REM star cleared of air rage assault

REM guitarist Peter Buck was today cleared of "ransacking" a first class cabin during an alleged drunken airborne rampage on a flight to London.

REM guitarist Peter Buck was today cleared of "ransacking" a first class cabin during an alleged drunken airborne rampage on a flight to London.

The 45-year-old American rock star, who was accused of attacking British Airways cabin staff during hours of allegedly "loutish behaviour", blamed a pre-takeoff sleeping pill for transforming him into a mindless "automaton".

The millionaire father-of-two, described by his wife, fellow celebrities and other friends as the "politest, gentlest" person imaginable, said a pill turned most of the 10-hour Seattle to Heathrow flight last April into a mental blank.

The prosecution had claimed he changed from a "pleasant and polite southern gentleman" into a "nasty and foul-mouthed drunk" after drinking about 15 glasses of wine.

Mr Buck said he had drunk up to six small glasses of red wine and had been affected by the sleeping tablet while on the flight to London for an REM appearance at the Nelson Mandela concert in Trafalgar Square.

Today, a jury at Isleworth crown court in west London found him not guilty of being drunk on a plane, assaulting an air stewardess and a cabin services director and of causing criminal damage to British Airways' property.

Mr Buck sighed audibly and wiped his brow as the jury, which had deliberated for five-and-a-half hours, returned its verdicts.

Mr Buck's friends and supporters gasped with relief as he was cleared of all four charges. His childhood friend, lead singer Michael Stipe took off his glasses and wiped his eyes.

Later, outside court, Mr Buck, dressed in a dark suit, blue tie and brown suede shoes, clasped his wife's hand firmly as his solicitor Neill Blundell read out a statement.

He told reporters: "Peter Buck has asked me to make a statement on his behalf: 'I am grateful to the court, the jury and my lawyers to my family, friends and supporters who have stood by me throughout this experience.

"'I am obviously relieved to be finished here and I look forward to be returning my attention to my family, my band and music'." Mr Buck refused to comment further, but when asked if he would be flying home with British Airways, he replied "yes".

A spokesman for British Airways said Buck would be welcome to travel again with the airline following the not guilty verdicts.

However, the union Amicus said it would be pursuing legal claims for compensation on behalf of two cabin crew members involved in the incident. The action is likely to be against British Airways or the ground crew at Seattle airport.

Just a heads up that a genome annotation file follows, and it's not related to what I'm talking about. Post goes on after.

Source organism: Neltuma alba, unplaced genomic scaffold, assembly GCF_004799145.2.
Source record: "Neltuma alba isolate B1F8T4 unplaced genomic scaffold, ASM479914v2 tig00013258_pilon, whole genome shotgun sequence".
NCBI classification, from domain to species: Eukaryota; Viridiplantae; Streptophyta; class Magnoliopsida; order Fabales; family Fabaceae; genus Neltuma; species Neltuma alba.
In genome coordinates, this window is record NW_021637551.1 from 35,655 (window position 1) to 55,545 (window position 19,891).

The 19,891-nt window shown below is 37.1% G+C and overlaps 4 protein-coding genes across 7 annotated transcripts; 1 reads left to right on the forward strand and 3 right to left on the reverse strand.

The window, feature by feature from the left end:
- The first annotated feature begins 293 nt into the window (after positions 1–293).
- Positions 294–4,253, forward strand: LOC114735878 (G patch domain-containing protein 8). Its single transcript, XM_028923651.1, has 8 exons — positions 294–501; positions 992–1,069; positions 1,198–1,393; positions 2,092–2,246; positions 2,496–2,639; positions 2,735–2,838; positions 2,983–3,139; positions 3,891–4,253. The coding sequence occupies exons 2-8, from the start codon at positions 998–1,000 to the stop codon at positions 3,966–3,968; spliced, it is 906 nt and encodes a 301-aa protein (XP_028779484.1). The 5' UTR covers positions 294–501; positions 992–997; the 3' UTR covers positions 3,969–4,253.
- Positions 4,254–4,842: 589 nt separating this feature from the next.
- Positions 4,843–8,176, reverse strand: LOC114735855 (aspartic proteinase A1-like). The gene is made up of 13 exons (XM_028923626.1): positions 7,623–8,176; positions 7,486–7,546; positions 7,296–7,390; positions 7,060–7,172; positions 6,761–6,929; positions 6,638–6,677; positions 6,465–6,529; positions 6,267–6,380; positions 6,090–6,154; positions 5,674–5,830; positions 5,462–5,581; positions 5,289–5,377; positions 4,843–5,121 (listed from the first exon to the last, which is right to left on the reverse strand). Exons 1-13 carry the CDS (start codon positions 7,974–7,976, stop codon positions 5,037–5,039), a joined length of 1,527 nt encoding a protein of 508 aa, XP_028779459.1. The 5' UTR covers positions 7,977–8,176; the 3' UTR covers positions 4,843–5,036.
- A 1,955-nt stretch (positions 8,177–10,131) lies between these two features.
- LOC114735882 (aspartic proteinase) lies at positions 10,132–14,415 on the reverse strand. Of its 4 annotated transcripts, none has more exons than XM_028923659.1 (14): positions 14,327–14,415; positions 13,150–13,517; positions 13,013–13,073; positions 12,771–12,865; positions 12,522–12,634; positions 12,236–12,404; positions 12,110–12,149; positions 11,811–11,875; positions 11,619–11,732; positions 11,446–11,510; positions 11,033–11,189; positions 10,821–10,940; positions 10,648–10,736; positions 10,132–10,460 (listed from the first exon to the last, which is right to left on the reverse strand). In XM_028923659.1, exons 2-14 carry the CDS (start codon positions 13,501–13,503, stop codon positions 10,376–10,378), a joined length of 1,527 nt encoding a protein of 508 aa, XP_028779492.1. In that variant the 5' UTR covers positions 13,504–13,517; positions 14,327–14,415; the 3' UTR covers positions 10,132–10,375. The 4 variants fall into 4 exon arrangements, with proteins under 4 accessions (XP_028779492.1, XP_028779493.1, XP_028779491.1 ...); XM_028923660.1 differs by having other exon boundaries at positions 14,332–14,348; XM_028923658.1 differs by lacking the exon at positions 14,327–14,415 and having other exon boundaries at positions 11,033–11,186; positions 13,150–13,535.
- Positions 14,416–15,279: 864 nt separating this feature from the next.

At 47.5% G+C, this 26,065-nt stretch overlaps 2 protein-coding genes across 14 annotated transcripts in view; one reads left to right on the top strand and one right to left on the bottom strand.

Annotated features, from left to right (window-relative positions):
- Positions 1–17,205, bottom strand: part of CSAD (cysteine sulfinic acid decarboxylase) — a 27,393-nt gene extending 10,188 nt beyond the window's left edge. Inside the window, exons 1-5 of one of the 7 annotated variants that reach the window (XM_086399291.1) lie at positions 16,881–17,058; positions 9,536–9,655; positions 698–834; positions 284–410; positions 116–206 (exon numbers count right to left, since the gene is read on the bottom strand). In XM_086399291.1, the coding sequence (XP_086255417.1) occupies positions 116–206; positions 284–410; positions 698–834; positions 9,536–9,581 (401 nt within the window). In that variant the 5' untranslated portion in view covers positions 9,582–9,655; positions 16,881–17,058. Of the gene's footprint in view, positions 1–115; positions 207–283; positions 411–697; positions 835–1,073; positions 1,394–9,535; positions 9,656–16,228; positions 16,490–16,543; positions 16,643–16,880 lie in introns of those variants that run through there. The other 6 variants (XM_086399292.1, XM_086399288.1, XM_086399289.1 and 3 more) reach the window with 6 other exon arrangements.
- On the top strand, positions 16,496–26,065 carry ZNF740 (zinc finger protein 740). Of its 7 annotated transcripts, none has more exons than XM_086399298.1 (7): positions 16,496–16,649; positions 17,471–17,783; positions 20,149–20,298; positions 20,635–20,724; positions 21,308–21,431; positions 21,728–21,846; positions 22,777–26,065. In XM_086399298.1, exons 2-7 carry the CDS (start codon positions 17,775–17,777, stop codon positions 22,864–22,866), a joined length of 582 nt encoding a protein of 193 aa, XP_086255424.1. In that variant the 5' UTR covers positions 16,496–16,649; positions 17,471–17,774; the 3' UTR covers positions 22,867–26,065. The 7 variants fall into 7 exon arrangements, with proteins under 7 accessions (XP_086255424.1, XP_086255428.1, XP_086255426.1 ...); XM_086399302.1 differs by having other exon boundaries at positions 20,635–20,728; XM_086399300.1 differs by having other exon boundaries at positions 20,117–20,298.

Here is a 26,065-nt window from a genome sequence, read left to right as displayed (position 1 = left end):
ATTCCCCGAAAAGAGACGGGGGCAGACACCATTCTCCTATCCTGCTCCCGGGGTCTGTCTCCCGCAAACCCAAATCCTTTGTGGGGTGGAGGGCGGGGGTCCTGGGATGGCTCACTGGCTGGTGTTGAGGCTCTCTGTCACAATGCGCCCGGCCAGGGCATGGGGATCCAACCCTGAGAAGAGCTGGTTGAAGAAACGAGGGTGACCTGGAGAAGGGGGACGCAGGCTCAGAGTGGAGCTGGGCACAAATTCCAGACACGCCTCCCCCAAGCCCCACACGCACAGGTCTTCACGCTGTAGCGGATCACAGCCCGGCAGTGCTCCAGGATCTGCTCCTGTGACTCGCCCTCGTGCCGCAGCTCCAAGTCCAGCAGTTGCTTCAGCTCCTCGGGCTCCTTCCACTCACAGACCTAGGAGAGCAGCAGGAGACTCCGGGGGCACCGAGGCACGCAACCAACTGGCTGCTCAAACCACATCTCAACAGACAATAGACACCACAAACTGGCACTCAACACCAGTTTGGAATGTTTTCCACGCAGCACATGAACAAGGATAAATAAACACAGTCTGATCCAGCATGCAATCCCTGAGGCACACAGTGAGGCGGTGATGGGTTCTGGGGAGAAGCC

General secretary Sir Ken Jackson said: "This incident has left cabin crew traumatised. Air rage is an increasing problem for our members.

"There should be no excuses and we should have no tolerance for passengers who abuse airline staff."

Mr Buck has always been seen as a book-ish figure, far removed from the excesses of the world of rock'n'roll. REM singer Michael Stipe told the court during the trial that Mr Buck was the epitome of a "southern gentleman" who would rather retire to his hotel to read after a gig than go to the bar to drink.

Nevertheless, he had seemed resigned to spending a spell in prison after the drunken incident by signing off his last monthly column for Q magazine: "I'll see you in jail next month."

Born in Los Angeles, his family soon moved to San Francisco where he immersed himself in music - the Beatles and the Motown stars of the Sixties were his early inspiration.

He eventually dropped out of university but his interests led to him working in a record shop, eventually being transferred to the Athens, Georgia, branch of Wuxtry Records.

It was there he became friendly with Stipe, who was a regular customer. They formed a band with Mike Mills and Bill Berry after meeting them at a party and debuted as the Twisted Kites at a party in Athens in April 1980.

It took several years for the band, which changed its name to REM, to have major commercial success, which came with the Out Of Time album in 1991, which featured the hit track Losing My Religion.

The next album, Automatic For The People, which some critics hailed as a masterpiece, sold more than 10 million copies after it was released in 1992. Mr Buck married his second wife Stephanie - a lawyer with whom he has two daughters Zoe and Zelda - in 1995 as the band returned to touring for the first time in more than five years.

Staff and agencies

The GuardianTramp

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